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How Effective Is the Prologue in Blood Brothers

  • Date Submitted: 03/20/2011 11:18 AM
  • Flesch-Kincaid Score: 59 
  • Words: 448
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A prologue is intended to set the scene for a story. It should give the reader or audience information on the plot and characters in the play and hopefully capture their interest and intrigue them.
    In opening the prologue of Blood Brothers with the line,‘Tell me it’s not true, say it’s just a story” the point it is made right away that it is going to be a sad story, with a disastrous ending. This shocks the audience but holds our attention at the outset whilst preparing us to experience some upset or disappointment as the plot unfolds. The narrator’s introduction of “the Johnstone twins”   and the appearance of Mrs Johnstone presents them as the main characters of the play.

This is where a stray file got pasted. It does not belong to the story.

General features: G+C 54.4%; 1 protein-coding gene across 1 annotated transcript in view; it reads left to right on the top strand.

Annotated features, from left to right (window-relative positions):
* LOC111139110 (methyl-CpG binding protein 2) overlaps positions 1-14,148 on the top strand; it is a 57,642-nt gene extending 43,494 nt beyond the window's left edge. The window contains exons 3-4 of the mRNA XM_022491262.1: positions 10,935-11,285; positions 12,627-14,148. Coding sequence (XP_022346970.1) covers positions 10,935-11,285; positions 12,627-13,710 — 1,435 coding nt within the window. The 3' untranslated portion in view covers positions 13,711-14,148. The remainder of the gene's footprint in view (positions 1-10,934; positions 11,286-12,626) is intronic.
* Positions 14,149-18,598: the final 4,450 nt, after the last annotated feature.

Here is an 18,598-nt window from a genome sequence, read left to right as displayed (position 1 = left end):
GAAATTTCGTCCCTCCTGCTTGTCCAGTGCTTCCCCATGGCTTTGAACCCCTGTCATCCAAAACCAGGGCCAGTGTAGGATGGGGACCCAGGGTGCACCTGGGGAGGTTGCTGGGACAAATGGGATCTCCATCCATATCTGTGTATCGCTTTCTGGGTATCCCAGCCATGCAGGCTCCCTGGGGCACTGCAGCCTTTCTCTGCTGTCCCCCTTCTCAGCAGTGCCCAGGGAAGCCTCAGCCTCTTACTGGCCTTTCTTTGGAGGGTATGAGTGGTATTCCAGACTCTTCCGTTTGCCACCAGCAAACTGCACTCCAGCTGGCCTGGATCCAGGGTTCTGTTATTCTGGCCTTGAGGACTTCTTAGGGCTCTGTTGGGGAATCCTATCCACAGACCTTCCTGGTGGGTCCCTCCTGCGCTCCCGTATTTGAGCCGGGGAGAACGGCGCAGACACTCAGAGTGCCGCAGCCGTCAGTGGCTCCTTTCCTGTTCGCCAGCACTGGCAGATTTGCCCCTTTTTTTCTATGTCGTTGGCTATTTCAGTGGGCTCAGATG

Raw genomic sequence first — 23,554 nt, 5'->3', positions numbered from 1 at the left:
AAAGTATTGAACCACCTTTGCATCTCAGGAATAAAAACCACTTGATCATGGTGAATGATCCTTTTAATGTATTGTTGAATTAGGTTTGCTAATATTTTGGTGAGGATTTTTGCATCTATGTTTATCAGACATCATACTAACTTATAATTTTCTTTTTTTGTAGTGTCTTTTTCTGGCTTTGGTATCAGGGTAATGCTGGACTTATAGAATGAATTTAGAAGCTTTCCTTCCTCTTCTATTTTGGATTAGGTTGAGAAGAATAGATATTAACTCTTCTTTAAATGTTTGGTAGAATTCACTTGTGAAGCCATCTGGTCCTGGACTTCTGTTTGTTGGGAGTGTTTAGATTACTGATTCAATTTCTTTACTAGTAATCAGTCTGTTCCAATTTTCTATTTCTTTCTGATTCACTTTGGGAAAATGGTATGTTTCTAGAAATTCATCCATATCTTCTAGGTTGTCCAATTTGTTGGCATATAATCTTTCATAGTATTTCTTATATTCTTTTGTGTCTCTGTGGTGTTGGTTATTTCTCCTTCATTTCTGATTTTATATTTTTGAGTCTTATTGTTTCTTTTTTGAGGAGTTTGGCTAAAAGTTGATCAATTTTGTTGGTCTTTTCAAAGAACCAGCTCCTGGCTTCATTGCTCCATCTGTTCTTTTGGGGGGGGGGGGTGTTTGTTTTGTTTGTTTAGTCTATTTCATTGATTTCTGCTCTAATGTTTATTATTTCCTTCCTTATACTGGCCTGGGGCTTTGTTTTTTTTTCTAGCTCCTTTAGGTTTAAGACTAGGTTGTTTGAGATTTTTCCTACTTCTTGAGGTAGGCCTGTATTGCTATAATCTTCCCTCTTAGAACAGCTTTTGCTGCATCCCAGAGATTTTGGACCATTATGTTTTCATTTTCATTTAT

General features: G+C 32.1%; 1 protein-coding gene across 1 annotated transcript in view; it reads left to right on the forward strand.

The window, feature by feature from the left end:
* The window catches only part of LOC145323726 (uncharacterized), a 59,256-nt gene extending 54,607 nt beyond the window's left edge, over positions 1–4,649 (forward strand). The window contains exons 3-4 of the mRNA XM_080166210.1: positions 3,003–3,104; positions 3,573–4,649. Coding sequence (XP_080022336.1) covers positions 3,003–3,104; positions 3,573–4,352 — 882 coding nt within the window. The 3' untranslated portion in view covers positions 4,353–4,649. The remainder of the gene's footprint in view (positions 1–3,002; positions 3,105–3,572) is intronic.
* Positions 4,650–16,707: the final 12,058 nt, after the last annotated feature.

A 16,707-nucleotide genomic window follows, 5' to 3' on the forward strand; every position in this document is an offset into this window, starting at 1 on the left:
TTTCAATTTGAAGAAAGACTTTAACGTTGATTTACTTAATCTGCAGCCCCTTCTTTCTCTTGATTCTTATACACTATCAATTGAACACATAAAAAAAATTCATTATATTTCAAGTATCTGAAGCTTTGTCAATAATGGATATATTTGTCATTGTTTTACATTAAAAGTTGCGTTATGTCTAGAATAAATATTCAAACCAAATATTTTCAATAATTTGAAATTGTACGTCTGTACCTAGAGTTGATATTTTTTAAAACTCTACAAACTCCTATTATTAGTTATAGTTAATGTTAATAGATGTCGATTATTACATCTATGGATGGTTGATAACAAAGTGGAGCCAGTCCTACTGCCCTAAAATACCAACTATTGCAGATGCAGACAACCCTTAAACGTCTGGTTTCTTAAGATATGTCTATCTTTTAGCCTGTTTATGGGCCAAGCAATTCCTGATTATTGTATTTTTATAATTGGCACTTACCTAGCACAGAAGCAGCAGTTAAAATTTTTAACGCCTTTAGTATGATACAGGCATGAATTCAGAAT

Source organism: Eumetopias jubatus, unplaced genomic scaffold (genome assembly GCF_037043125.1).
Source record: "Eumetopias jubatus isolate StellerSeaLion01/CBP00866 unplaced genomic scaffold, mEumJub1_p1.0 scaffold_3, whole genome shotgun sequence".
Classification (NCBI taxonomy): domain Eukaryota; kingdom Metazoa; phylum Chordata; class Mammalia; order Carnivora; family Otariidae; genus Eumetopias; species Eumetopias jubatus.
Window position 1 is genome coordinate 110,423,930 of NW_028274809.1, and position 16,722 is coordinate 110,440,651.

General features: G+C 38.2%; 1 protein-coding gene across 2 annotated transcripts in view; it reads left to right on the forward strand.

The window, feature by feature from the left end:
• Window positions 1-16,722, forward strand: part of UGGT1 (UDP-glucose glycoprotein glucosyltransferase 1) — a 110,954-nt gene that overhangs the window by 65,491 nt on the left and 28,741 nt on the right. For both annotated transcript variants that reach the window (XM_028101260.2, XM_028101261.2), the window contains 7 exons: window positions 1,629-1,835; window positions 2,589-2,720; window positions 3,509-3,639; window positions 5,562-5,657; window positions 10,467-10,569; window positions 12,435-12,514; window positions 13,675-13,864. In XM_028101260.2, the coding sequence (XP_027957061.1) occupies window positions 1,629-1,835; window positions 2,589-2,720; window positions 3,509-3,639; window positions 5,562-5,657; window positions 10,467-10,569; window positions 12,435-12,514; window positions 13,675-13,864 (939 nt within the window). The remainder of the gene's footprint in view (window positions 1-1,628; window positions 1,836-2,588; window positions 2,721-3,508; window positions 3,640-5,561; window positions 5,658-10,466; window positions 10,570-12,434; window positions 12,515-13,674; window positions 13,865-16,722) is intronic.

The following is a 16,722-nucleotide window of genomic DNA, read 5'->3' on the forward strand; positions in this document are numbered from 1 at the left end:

We are then drawn into a whirlwind of events in a short summary of their sad lives. We learn of their birth, unusual lives and premature violent death implied by “lie slain” and so are presented with what will surely be the main events of the play. The main themes are thus introduced and with them comes a challenge to the audience to think how unusual is the situation described where two twin boys have such different experiences of life, “one was kept and one given away?”,   grow up “never knowing” they are true brothers and only realise the truth when it is too late on “the day they died”. These issues of identity, relationships and destiny are raised for the audience to dwell on and ponder how the events will pan out. Although the audience feels at this early point that they know what is going to happen and that the fate of the brothers is sealed from the outset, they are anxious to meet these characters and understand if they can how such a tragedy occurred.
    Also the narrator is clever to raise a doubt as to the character of the mother who   is described as ‘cruel’ and having a ‘stone in place of her heart’. This is so at odds to the picture of a weeping Mrs Johnstone that the audience sees, and the acknowledgement that “a mother cried”.   This is effective in encouraging the...


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